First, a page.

In high school it was a different story. His varsity coach insisted on the Western Roll, in which a jumper also runs in from an angle but kicks his outer (rather than inner) leg over the bar and crosses the bar sideways, usually landing on his feet. Fosbury couldn't get the hang of it. The takeoff foot seemed wrong. The whole thing was awkward. His first competition as a sophomore was an invitational, a meet of perhaps 20 teams, as many as 60 high jumpers involved, and Fosbury failed to clear the opening height of five feet on all three chances. He was going backward! If he maintained this level of improvement, he'd be tripping over curbs. Steve Davis, meanwhile, was clearing six feet pretty easily.
Maybe there comes a time in every kid's life when he confronts his mediocrity and submits to the tyranny of normality. A life without expression: just another guy, not a single trait or talent to mark him in a crowd. Fosbury, all of 15 now, wasn't there yet. He hadn't been crushed. On a 25-mile bus trip to Grants Pass, Ore., for a rotary meet with a dozen schools, he stared out the window and decided he was going to do whatever it took, make one last jump. If he finished the year at 5'4", the same as he jumped in ninth grade, he was done, doomed to a third-string life.
Fosbury reverted to the Scissors for his first jump that day (his coach, sympathetic, had given him grudging permission) and was relieved to clear 5'4". But that wouldn't be enough. The other jumpers were still warming up, waiting for the bar to be set at an age-appropriate height, while Fosbury continued to noodle around at his junior high elevations. If they, or anybody else, had been interested, though, they might have seen an odd transformation taking place, more like a possession, really. Fosbury was now arching backward ever so slightly as he scissored the bar, his rear end now coming up, his shoulders going down. He cleared 5'6". He didn't even know what he was doing, his body reacting to desperation. His third round, his body reclined even more, and he made 5'8".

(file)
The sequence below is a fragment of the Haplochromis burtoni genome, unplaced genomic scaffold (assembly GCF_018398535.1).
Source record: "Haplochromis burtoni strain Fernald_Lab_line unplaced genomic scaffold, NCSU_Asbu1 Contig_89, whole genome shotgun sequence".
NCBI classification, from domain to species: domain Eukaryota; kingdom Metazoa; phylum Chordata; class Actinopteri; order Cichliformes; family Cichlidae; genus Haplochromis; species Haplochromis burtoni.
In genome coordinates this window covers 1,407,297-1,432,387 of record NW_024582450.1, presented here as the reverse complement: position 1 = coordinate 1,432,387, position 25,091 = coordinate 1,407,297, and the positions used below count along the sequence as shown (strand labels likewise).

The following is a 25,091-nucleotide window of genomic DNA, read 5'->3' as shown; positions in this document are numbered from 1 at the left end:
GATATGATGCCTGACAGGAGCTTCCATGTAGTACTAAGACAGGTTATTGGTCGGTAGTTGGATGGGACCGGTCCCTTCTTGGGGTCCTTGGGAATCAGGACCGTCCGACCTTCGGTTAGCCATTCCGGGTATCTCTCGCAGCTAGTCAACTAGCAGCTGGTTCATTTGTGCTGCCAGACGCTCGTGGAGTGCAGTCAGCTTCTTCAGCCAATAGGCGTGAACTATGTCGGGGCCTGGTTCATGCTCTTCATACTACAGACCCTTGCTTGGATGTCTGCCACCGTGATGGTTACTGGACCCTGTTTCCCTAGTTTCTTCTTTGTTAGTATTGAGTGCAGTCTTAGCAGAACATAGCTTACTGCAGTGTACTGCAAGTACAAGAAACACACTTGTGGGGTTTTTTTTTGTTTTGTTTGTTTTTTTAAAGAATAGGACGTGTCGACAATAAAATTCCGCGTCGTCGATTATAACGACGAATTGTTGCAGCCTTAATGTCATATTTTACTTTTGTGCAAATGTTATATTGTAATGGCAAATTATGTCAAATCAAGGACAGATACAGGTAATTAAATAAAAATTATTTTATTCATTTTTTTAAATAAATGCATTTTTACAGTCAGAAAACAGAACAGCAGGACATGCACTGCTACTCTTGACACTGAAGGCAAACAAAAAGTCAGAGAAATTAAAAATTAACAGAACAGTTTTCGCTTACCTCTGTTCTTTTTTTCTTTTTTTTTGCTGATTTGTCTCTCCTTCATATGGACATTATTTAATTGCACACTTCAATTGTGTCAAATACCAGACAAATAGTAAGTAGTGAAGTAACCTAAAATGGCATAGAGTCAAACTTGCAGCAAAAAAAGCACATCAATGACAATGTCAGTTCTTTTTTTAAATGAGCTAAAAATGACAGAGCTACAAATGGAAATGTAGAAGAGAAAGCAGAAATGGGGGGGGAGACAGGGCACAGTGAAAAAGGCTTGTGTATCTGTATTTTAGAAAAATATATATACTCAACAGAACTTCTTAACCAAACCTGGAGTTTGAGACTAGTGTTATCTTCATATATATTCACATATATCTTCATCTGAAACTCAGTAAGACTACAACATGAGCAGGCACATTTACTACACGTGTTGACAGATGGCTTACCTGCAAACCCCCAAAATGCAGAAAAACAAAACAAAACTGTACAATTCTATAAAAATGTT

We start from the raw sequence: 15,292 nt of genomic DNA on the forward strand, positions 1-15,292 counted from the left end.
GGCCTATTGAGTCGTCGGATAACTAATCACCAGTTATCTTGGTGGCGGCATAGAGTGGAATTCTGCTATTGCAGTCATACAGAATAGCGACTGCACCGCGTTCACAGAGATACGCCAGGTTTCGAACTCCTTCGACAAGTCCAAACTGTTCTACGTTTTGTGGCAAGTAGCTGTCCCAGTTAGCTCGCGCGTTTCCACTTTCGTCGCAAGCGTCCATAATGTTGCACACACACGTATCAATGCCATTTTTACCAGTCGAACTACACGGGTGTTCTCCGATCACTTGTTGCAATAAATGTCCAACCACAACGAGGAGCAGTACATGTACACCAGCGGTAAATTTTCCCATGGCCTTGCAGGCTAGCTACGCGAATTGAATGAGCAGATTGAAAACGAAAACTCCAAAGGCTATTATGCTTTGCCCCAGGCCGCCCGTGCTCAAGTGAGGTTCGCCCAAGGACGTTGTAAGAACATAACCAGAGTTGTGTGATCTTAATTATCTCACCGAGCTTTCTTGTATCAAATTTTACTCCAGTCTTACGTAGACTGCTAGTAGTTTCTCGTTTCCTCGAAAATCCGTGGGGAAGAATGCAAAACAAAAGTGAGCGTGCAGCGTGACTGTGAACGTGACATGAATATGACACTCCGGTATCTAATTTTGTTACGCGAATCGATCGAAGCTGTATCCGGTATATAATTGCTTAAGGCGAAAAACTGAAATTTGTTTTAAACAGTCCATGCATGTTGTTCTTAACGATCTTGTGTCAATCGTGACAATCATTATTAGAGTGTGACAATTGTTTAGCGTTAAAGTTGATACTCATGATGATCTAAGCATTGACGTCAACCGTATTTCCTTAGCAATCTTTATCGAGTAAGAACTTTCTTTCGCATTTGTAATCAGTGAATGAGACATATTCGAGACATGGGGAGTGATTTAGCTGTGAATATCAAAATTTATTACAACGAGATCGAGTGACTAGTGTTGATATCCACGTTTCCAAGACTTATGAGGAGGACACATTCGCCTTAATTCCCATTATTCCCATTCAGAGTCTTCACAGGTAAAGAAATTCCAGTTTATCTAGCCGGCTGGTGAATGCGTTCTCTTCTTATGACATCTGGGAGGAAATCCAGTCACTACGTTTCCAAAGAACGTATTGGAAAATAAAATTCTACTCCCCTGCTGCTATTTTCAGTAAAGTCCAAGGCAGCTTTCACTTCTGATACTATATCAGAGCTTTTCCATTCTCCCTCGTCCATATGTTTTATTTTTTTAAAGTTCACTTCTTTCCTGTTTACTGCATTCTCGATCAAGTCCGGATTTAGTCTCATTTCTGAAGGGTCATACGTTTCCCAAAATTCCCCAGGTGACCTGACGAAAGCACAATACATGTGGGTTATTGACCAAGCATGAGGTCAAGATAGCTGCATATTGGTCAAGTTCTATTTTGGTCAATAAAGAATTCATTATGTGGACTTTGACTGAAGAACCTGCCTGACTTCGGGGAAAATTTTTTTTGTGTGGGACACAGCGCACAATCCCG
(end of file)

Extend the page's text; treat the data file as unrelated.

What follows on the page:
The other jumpers began to gather; the coaches looked up from their charts. There was something odd about this, crazy even. On his fourth attempt Fosbury took a surprisingly leisurely approach to the bar and—My God! He was completely flat on his back now!—cleared 5'10". The coaches began arguing. Was this legal? Was it safe? Should it be allowed? What, exactly, had they just seen? The high jump was an event that measured advancement by fractions of an inch, sometimes over a year. Fosbury, conducting his own quiet defiance, had just improved a half foot in one day.
There have not been many breakthroughs in the annals of personal locomotion. Running forward, for example, is still considered the quickest unassisted way to get from point A to point B. Perhaps early man experimented with backpedaling as a means of escape, but the technique probably did not survive the first saber-toothed tiger. All the important means of fleeing and chasing were established early on, and with a certainty that only life-and-death consequences can provide.